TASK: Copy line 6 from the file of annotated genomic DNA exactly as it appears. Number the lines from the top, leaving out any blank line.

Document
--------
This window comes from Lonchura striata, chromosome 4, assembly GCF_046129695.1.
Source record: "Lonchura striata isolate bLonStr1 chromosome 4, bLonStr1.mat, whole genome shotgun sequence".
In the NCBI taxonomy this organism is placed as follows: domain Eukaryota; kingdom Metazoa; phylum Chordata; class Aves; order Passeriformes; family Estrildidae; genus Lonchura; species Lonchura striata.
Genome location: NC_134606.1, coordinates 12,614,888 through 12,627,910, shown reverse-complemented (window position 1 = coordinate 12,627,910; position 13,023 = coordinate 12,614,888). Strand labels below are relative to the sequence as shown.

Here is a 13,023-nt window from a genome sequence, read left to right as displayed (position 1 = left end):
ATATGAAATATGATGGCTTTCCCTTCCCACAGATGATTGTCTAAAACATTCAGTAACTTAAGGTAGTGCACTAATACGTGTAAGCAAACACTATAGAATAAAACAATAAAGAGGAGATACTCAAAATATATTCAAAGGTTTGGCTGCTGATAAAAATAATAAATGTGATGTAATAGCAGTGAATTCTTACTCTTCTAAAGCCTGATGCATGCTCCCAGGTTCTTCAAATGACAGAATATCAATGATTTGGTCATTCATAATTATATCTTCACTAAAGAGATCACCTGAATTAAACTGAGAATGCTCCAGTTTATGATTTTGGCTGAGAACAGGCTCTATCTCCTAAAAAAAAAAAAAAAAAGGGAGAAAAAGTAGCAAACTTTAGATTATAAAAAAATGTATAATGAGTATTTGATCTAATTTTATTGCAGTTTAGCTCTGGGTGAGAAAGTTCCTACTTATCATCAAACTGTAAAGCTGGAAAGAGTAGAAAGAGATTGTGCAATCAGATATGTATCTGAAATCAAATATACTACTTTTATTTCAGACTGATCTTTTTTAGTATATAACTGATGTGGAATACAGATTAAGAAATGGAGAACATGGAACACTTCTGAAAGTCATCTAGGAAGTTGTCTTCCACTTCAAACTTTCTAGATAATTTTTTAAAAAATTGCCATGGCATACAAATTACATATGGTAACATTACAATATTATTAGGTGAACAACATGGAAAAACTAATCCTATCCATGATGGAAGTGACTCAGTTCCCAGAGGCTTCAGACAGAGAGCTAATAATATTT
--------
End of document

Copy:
ATATGAAATATGATGGCTTTCCCTTCCCACAGATGATTGTCTAAAACATTCAGTAACTTAAGGTAGTGCACTAATACGTGTAAGCAAACACTATAGAATAAAACAATAAAGAGGAGATACTCAAAATATATTCAAAGGTTTGGCTGCTGATAAAAATAATAAATGTGATGTAATAGCAGTGAATTCTTACTCTTCTAAAGCCTGATGCATGCTCCCAGGTTCTTCAAATGACAGAATATCAATGATTTGGTCATTCATAATTATATCTTCACTAAAGAGATCACCTGAATTAAACTGAGAATGCTCCAGTTTATGATTTTGGCTGAGAACAGGCTCTATCTCCTAAAAAAAAAAAAAAAAAGGGAGAAAAAGTAGCAAACTTTAGATTATAAAAAAATGTATAATGAGTATTTGATCTAATTTTATTGCAGTTTAGCTCTGGGTGAGAAAGTTCCTACTTATCATCAAACTGTAAAGCTGGAAAGAGTAGAAAGAGATTGTGCAATCAGATATGTATCTGAAATCAAATATACTACTTTTATTTCAGACTGATCTTTTTTAGTATATAACTGATGTGGAATACAGATTAAGAAATGGAGAACATGGAACACTTCTGAAAGTCATCTAGGAAGTTGTCTTCCACTTCAAACTTTCTAGATAATTTTTTAAAAAATTGCCATGGCATACAAATTACATATGGTAACATTACAATATTATTAGGTGAACAACATGGAAAAACTAATCCTATCCATGATGGAAGTGACTCAGTTCCCAGAGGCTTCAGACAGAGAGCTAATAATATTT